Of course you want to read the pitch for A-Rod: The Movie

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UPDATE: Well, it appears as though the Post has taken the pitch and the story down. Was it b.s.? Was it the next zillion-dollar media project and no one wants it seen yet? NO MAN CAN SAY!

3: 48 PM: Well, it’s not called that. It’s a book pitch, actually, which is simultaneously being shopped to movie producers, as these things tend to happen in package deals. The New York Post has obtained it. It’s from Miami New Times reporter Tim Elfrink, who broke the original Biogenesis story. If you want to read the whole thing, go to the bottom of this post and check it out.

The Post offers the highlights, including stuff about A-Rod using PEDs all the way back to high school. And how the unraveling of Biogenesis — and thus the ruin of A-Rod — can be traced back to Melky Cabrera’s positive PED test in 2012. After that Anthony Bosch lost all of his big money clients (except A-Rod) and started to get into spats with employees and coworkers over money and things and that’s what led to Porter Fischer turning on Bosch and the while thing spilling out into the open.

Most Valuable Melky?

Anyway: I’m guessing this doesn’t get very far. I mean, who plays A-Rod in the movie anyway?

Marlins home run sculpture is going, going, gone!

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Not long after the new ownership group bought the Miami Marlins, face of the franchise Derek Jeter made it clear that he wanted the home runs sculpture beyond the outfield fence gone. He simply doesn’t like it aesthetically and many think that, among Jeter’s goals, he’d like to erase any trace of Jeff Loria’s legacy, which includes the sculpture.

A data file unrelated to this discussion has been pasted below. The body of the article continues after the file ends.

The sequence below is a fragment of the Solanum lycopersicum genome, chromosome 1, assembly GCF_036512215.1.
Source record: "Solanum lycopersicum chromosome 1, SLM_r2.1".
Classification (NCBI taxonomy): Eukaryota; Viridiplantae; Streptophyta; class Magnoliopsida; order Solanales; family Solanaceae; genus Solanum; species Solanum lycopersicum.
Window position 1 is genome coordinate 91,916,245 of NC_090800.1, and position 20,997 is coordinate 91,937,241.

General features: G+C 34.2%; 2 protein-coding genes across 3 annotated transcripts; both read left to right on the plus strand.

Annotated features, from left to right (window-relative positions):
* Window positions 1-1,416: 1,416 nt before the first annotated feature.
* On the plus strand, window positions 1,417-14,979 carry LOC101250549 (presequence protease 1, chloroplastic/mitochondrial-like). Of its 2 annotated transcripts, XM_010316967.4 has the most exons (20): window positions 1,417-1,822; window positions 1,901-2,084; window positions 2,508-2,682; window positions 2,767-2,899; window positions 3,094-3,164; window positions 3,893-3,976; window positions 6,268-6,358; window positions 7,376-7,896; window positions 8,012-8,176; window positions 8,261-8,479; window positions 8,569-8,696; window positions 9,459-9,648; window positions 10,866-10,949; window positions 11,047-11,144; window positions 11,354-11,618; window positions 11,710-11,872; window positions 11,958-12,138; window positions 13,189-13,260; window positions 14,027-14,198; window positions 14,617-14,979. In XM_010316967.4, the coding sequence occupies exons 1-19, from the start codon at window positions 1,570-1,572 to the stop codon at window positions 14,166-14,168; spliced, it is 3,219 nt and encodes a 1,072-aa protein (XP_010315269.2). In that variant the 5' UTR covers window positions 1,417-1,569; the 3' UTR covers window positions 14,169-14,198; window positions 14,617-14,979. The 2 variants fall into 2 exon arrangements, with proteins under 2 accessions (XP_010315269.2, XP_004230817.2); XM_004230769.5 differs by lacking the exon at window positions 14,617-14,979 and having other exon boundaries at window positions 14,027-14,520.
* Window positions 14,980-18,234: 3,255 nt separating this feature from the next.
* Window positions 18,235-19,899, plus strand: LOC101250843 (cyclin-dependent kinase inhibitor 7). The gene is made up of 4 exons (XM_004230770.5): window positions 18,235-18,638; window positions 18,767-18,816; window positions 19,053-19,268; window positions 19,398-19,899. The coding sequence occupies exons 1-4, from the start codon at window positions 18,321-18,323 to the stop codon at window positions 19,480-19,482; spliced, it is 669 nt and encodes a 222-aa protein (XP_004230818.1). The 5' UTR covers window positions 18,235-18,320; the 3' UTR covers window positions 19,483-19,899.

The problem: the sculpture is not Jeter’s to remove. The sculpture is public property, purchased as part of the Art in Public Places program, which requires art to be installed for the public in county-owned buildings, which includes Marlins Park. Miami-Dade officials have said that moving it was not possible as the sculpture was “not moveable” and was “permanently installed: as it was designed specifically for Marlins Park. And that’s before you get into how logistically complicated it would be to move it. It’s seven stories tall and is connected to a hydraulic system, plumbing and there’s electricity.

What Jeter wants, however, Jeter eventually gets. From the Miami Herald:

The Miami Marlins won county permission on Tuesday to move its home-run sculpture out of Marlins Park to the plaza outside . . . In its new location outside, “Homer” will still turn on for home runs, as well as at the end of every home win and every day at 3:05 p.m., an homage to Miami’s original area code.

It may or may not be moved before Opening Day, but once it is moved there will be a new seating and standing room only area for spectators where the sculpture currently sits.